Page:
The Harrier is the most recent retirement after the announcement in the Defence Review in October 2010. A full feature on the Harrier can be found HERE. The speed of the Harrier drawdown has been unbelievably rapid with the final flights taking place in December 15th 2010. 2010 has seen the Harriers return to the airshow circuit with a role demonstration flown by Flt Lt Steve Kenworthy at a select number of events. The Harrier had previously been on the display circuit up to the end of the 2006 season when the increase in operations in Afghanistan meant the Harrier would not be flown at displays between 2007 and 2009. Before 2007, Harrier displays has been provided by 20(R) Squadron but they were disbanded in early 2010 and the OCU was passed to the IV(R) numberplate for the final year of operations.

The Tornado F3 will disappear from UK skies in March 2011 with the disbandment of 111(F) Squadron at RAF Leuchars and replacement by 6 Squadron’s Typhoon FGR4 aircraft. 2005 marked the final year of the Tornado F3 solo display, but the annual Leuchars Airshow kept the Tornado F3 part of flying displays upto the end of the 2010 display season which also saw an F3 take an integral part in RIAT’s Battle of Britain Anniversary flypast. The Tornado F3 was also an important part of the RAF Role Demonstration Team that made such an impact during the 2007 and 2008 display season and is now sorely missed.

During 2005-2010, the RAF has continued to display the Typhoon, Hawk, Tucano and Tutor (though the Tucano missed the 2009 display season following a training accident.) The Tornado GR4 has also been a constant in the display circuit bar the 2009 season either as a solo display upto 2006, the RAF Role Demo Tean in 2007 and 2008 or in it’s own Role Demo Team in 2010.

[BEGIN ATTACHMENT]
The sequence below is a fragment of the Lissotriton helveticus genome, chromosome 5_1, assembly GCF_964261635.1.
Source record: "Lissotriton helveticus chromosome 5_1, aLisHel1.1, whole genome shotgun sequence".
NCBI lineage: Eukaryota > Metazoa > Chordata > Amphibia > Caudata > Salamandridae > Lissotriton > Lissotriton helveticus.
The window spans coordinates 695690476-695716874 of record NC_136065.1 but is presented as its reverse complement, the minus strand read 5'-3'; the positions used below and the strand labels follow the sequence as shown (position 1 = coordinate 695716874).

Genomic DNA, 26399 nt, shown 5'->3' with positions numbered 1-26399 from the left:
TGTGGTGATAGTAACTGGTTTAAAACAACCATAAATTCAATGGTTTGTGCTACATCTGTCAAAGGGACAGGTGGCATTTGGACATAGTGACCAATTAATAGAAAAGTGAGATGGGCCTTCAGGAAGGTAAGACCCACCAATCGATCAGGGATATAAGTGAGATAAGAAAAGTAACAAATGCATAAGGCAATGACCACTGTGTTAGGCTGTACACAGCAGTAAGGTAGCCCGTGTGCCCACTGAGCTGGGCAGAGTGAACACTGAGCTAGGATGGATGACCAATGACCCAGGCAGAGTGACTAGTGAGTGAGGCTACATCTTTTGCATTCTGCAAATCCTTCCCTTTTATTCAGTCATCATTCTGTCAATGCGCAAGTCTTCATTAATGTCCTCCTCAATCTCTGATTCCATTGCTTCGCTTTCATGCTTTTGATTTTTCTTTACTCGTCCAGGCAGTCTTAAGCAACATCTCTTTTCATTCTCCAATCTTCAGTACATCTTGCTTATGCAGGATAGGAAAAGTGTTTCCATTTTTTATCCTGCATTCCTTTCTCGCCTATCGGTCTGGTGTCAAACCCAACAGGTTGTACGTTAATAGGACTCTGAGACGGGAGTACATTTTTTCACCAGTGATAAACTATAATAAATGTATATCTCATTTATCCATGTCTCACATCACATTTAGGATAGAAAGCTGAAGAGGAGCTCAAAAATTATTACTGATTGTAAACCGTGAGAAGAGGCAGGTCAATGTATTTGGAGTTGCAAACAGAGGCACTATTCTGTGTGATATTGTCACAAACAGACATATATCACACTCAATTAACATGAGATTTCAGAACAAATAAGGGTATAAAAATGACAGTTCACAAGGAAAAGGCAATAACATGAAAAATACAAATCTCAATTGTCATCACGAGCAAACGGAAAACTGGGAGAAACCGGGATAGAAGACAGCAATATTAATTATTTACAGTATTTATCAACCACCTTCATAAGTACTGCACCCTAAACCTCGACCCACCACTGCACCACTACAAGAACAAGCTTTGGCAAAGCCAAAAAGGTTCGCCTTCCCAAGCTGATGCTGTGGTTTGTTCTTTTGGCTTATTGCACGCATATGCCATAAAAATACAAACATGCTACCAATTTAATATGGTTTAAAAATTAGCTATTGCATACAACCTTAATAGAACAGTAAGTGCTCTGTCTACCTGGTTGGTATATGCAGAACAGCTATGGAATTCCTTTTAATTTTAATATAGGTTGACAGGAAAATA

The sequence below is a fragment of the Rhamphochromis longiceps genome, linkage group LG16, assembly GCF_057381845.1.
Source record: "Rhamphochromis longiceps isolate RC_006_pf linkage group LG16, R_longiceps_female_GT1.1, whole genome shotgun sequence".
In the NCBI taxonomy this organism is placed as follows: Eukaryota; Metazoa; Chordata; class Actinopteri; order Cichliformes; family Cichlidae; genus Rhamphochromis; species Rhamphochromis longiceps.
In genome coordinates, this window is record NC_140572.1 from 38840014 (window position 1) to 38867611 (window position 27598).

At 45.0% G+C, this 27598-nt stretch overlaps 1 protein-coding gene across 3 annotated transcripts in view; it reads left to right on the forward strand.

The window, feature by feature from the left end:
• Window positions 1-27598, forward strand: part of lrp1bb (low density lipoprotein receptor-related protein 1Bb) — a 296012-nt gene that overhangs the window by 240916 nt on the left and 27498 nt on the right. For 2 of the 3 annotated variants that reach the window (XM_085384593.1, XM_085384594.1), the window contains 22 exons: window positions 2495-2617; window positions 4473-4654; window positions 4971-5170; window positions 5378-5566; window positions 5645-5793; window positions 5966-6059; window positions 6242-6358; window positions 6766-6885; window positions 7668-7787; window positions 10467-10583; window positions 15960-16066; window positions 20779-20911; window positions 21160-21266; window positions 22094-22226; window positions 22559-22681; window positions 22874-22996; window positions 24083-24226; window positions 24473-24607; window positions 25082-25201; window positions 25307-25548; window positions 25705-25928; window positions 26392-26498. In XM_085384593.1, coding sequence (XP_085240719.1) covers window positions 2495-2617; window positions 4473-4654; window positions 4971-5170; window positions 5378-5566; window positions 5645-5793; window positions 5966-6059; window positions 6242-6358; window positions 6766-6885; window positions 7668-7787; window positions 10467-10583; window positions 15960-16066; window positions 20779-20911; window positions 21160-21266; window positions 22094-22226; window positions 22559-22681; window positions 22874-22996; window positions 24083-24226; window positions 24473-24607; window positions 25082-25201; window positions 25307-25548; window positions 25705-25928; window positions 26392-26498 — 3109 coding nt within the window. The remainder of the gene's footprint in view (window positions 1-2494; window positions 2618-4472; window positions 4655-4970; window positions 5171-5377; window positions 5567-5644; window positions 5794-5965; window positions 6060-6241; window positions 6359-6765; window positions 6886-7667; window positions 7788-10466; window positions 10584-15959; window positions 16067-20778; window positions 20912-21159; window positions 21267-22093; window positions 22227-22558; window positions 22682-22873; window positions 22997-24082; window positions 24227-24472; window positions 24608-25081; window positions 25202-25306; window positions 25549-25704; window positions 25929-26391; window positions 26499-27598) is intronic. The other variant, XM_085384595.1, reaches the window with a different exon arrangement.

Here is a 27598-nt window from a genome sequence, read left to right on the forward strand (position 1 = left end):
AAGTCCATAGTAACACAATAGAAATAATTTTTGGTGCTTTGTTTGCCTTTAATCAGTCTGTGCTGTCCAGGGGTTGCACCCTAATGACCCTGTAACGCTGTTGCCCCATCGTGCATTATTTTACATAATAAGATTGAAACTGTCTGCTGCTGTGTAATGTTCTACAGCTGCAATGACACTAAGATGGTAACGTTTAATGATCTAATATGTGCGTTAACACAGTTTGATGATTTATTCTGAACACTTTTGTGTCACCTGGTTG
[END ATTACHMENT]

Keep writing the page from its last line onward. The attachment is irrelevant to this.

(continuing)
The RAF’s contribution to the 2011 display season has yet to be confirmed apart from the Red Arrows, Falcons and Battle of Britain Memorial Flight. It’s likely the consequences of the Defence Review will have some affect on the RAF’s solo displays and role demo teams as the RAF begins to shrink; full details will be confirmed in the New Year.

Airshows of the Past: Woodchurch Wings and Things

The Woodchurch Wings and Things Airshow may have not been the most well known airshow in the UK, but for those who regularly attended the show it is one of the most sorely missed events.

The venue for Wings and Things was Rob Davies’ private strip just outside the village of Woodchurch. During the second world war, Woodchurch was home to an Advanced Landing Ground (ALG) and saw RAF Mustangs and USAAF P-47s use the strip. At one point, a damaged B-24 Liberator successfully forced landed on the strip. Rob Davies strip is based just to the west of the orginal airfield.